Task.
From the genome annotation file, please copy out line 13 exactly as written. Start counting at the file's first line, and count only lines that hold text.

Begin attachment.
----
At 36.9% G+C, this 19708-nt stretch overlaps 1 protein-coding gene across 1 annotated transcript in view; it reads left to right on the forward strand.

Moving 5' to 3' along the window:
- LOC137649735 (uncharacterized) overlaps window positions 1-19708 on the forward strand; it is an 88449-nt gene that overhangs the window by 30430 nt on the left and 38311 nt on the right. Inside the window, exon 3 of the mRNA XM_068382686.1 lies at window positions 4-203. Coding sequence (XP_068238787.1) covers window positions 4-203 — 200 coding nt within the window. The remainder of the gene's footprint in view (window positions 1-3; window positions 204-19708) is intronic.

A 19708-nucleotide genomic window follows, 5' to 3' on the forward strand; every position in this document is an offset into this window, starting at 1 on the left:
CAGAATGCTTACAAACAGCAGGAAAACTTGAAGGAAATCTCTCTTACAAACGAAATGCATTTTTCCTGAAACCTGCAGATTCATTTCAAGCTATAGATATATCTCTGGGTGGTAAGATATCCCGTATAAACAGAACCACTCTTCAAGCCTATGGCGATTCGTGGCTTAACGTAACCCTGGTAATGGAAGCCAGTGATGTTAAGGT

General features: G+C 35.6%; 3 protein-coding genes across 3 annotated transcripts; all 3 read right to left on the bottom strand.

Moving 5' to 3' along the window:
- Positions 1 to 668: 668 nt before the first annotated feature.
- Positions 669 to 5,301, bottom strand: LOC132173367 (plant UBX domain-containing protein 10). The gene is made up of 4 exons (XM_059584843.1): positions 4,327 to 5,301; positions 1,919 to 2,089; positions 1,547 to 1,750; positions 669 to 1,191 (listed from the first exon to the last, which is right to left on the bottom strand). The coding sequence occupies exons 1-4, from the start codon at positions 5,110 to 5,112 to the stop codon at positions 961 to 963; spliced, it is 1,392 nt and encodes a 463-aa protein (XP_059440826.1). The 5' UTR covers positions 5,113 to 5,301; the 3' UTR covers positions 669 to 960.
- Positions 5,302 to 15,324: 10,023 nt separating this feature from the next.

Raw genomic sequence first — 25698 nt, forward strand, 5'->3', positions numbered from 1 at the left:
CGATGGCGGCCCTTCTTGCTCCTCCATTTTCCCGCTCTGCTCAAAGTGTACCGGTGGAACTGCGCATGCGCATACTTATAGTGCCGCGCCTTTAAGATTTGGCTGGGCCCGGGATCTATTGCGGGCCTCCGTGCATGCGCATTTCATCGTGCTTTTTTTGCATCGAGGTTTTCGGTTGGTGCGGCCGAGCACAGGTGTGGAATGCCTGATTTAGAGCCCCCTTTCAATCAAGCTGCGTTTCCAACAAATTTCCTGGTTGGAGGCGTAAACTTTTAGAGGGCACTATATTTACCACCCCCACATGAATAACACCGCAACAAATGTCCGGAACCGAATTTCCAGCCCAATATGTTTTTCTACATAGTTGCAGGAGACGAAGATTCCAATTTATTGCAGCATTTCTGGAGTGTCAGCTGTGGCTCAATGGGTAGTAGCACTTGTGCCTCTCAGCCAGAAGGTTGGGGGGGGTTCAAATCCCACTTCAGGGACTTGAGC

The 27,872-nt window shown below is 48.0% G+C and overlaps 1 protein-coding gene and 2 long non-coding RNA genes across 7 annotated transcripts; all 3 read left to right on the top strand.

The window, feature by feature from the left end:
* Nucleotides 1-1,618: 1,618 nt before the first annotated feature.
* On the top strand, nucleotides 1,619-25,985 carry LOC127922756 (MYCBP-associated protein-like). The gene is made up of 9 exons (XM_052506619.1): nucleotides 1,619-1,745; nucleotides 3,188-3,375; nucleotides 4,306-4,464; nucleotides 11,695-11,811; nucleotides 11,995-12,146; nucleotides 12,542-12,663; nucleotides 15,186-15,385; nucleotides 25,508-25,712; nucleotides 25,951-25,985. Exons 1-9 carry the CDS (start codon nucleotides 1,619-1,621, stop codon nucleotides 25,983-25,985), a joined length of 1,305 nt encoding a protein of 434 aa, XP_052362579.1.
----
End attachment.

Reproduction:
The 27,872-nt window shown below is 48.0% G+C and overlaps 1 protein-coding gene and 2 long non-coding RNA genes across 7 annotated transcripts; all 3 read left to right on the top strand.